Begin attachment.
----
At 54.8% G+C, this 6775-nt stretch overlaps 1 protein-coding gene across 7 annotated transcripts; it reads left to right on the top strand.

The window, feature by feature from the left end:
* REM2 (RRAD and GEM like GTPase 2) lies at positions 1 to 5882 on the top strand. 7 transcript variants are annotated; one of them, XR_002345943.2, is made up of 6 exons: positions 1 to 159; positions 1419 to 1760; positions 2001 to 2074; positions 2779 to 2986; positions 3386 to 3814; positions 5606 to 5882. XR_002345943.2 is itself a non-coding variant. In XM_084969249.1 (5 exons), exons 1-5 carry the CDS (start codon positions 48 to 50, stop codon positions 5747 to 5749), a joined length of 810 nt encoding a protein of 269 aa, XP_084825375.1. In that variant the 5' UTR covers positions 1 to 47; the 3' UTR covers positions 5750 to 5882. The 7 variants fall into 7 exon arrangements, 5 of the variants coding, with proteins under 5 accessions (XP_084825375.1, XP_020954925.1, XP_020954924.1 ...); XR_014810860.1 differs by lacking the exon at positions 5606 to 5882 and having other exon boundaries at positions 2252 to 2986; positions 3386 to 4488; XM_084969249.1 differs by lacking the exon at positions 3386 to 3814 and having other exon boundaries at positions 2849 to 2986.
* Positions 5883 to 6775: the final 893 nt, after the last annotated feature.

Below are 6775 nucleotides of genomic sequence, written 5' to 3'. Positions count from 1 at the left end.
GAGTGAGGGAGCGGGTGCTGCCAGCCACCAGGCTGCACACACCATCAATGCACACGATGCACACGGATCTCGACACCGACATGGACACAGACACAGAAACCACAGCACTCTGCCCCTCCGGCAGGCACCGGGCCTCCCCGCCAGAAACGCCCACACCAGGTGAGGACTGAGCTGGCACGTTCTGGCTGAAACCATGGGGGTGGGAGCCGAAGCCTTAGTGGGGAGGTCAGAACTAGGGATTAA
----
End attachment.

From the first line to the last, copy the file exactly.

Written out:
At 54.8% G+C, this 6775-nt stretch overlaps 1 protein-coding gene across 7 annotated transcripts; it reads left to right on the top strand.

The window, feature by feature from the left end:
* REM2 (RRAD and GEM like GTPase 2) lies at positions 1 to 5882 on the top strand. 7 transcript variants are annotated; one of them, XR_002345943.2, is made up of 6 exons: positions 1 to 159; positions 1419 to 1760; positions 2001 to 2074; positions 2779 to 2986; positions 3386 to 3814; positions 5606 to 5882. XR_002345943.2 is itself a non-coding variant. In XM_084969249.1 (5 exons), exons 1-5 carry the CDS (start codon positions 48 to 50, stop codon positions 5747 to 5749), a joined length of 810 nt encoding a protein of 269 aa, XP_084825375.1. In that variant the 5' UTR covers positions 1 to 47; the 3' UTR covers positions 5750 to 5882. The 7 variants fall into 7 exon arrangements, 5 of the variants coding, with proteins under 5 accessions (XP_084825375.1, XP_020954925.1, XP_020954924.1 ...); XR_014810860.1 differs by lacking the exon at positions 5606 to 5882 and having other exon boundaries at positions 2252 to 2986; positions 3386 to 4488; XM_084969249.1 differs by lacking the exon at positions 3386 to 3814 and having other exon boundaries at positions 2849 to 2986.
* Positions 5883 to 6775: the final 893 nt, after the last annotated feature.

Below are 6775 nucleotides of genomic sequence, written 5' to 3'. Positions count from 1 at the left end.
GAGTGAGGGAGCGGGTGCTGCCAGCCACCAGGCTGCACACACCATCAATGCACACGATGCACACGGATCTCGACACCGACATGGACACAGACACAGAAACCACAGCACTCTGCCCCTCCGGCAGGCACCGGGCCTCCCCGCCAGAAACGCCCACACCAGGTGAGGACTGAGCTGGCACGTTCTGGCTGAAACCATGGGGGTGGGAGCCGAAGCCTTAGTGGGGAGGTCAGAACTAGGGATTAA